Much of A Brother Remembers is taken up with clips from The Adventures of Ozzie and Harriet, the classic family sitcom in which little Ricky first came to prominence. It's a measure of the way television has catered to its baby- boomer audience that most of the scenes shown here are familiar to anyone who has occasionally glanced at the black-and-white reruns now in syndication.
What David Nelson adds to the cute scenes of Ricky acting like a bratty little brother is context: We are also shown footage of Ozzie Nelson as a jazz singer and bandleader in the 1930s, as David offers a fascinating portrait of a father who knew how to turn family into business product.
The Nelsons - "exaggerated to make the family funny every week," notes David - were a lucrative venture for Ozzie, who produced, wrote and directed on the show.
And when the teenage Ricky wanted to impress a girlfriend enamored of Elvis Presley by making his own rock-and-roll, Ozzie obliged by tacking a little scene of his youngest son wailing Fats Domino's "I'm Walking" onto the tail end of an Ozzie and Harriet episode - Ozzie was so much of a big-band fan that he didn't realize that rock was going to be big business. The music segment was such a wild success that it became a semi-regular feature of Ozzie and Harriet and served to launch Ricky's recording career.
A Brother Remembers takes Ricky Nelson's musical accomplishments for granted, as the inevitable result of a show-biz upbringing, but that neglects the true nature of Ricky's achievement. There were scores of teen rockers who followed in Elvis' wake, and most of them quickly disappeared into the mists of mediocrity. Ricky, however, hammered out something new - a California version of rockabilly - and surrounded himself with first-class musicians.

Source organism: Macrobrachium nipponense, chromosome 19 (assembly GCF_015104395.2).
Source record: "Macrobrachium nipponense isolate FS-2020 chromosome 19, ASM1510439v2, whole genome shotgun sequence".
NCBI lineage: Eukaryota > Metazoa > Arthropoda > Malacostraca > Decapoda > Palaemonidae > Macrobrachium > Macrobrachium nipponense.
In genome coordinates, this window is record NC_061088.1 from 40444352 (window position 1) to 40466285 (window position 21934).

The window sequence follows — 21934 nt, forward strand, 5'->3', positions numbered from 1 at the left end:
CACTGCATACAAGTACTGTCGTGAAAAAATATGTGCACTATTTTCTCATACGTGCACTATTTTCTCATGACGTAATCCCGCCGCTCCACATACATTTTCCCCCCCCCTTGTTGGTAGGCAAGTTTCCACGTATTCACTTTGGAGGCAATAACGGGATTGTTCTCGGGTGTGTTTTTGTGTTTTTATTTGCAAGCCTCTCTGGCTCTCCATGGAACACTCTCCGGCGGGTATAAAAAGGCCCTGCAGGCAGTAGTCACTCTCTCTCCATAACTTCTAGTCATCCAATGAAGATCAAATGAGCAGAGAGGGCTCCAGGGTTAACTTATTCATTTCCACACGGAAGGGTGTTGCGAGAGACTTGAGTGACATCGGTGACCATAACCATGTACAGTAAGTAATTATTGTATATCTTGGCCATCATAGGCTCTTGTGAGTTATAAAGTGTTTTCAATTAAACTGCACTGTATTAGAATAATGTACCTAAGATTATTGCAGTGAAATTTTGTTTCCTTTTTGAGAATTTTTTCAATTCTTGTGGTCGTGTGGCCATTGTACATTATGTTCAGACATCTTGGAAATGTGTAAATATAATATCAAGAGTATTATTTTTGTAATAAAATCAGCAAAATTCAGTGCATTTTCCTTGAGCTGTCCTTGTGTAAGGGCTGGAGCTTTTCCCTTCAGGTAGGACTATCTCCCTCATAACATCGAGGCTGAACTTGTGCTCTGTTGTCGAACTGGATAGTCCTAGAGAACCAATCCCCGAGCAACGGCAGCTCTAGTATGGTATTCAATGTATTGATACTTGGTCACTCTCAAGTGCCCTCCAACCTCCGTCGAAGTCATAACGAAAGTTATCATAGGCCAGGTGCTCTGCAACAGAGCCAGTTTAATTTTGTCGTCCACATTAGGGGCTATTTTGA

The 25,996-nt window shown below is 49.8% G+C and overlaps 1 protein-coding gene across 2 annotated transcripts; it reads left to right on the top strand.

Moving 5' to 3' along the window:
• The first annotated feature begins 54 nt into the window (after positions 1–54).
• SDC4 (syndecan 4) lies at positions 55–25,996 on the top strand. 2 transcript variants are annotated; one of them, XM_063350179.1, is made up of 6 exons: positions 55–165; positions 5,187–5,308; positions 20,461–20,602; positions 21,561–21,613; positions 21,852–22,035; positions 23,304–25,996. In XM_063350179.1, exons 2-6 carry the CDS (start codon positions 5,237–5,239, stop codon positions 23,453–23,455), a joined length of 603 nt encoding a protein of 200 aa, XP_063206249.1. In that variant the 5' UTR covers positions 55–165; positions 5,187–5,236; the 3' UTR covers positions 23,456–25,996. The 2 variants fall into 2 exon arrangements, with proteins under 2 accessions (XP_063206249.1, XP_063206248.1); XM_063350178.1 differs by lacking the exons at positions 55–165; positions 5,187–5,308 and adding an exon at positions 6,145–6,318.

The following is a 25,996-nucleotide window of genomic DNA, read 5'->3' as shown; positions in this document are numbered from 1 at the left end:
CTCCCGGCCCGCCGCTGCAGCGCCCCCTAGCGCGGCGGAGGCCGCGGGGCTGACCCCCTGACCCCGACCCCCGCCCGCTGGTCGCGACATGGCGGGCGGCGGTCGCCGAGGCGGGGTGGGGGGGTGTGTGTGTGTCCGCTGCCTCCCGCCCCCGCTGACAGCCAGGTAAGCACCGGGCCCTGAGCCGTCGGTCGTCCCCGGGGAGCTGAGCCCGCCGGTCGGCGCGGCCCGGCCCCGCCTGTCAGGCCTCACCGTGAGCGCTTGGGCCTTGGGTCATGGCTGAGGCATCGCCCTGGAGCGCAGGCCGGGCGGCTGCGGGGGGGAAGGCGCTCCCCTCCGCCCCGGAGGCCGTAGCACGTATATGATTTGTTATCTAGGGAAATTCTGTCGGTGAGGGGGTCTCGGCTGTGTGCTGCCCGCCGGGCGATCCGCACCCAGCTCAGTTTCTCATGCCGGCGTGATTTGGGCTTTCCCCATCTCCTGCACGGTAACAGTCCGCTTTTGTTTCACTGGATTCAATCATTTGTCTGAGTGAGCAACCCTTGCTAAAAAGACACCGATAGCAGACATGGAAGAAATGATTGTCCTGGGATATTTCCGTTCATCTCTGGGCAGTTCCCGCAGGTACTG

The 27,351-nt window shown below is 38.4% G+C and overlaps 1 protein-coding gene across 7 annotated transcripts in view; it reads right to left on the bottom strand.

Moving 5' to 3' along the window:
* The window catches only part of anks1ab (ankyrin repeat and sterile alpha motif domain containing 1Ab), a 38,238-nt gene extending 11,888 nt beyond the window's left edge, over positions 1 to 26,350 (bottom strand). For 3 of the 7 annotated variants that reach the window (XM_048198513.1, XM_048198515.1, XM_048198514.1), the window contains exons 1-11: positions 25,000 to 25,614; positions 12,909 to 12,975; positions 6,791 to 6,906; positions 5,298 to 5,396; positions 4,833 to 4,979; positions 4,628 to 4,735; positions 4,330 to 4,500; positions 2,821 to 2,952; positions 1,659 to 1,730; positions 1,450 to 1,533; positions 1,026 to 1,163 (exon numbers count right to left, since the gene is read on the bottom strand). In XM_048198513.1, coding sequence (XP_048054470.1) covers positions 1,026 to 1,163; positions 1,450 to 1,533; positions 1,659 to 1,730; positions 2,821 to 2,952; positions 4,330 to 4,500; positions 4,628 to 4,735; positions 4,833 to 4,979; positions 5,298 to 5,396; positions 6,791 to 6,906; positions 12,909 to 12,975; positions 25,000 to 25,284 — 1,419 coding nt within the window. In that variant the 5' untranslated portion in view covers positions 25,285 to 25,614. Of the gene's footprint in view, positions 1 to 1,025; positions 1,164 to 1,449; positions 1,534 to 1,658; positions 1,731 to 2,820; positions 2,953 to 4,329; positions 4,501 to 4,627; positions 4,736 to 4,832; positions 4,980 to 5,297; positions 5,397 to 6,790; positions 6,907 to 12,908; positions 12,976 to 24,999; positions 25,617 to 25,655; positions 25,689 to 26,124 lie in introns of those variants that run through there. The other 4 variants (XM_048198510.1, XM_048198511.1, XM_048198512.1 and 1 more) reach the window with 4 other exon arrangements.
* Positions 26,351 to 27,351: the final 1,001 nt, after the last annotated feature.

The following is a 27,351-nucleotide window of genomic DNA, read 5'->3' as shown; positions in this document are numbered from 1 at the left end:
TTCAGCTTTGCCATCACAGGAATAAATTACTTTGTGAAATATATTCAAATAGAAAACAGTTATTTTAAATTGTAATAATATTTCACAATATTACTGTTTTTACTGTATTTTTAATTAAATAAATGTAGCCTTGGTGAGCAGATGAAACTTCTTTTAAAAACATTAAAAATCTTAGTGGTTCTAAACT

The result was a string of hit singles that no teen idol has ever surpassed. David Nelson reels off his brother's commercial successes - more than 60 million records sold, ranking him fourth among all-time record-sellers - but it's clear that big brother has no real feeling for Ricky's music.
Just how much it meant is apparent during the most revealing moment on A Brother Remembers, a scene from a 1970s interview in which Rick (he'd dropped the "y" in a move to maturation at the start of that decade) discusses his first public appearance.
In the segment, Rick says that his pals, the vocal group the Four Preps, had invited him to open a show for them in the early '60s, and that his rock- and-roll crooning proceeded to upstage them. Girls screamed, and backstage, Rick says, people started calling him "Mr. Nelson."
"I really liked that," says Rick, "I really liked being waited on." This is the cheerful admission of an upper-class kid with a middle-class upbringing thrilled to be involved in a form of music pioneered by lower-class kids, and his honesty is utterly beguiling. His naked ambition may not square with the purposes of the Disney Channel's family entertainment, but it's great to hear it expressed in the midst of this reverent documentary.
The Disney Channel is unscrambling itself this week to offer all cable subscribers a look, in the hope of inducing them to sign up and pay for the extra channel after that. If it continues with programming like Rick Nelson, Disney may have some success.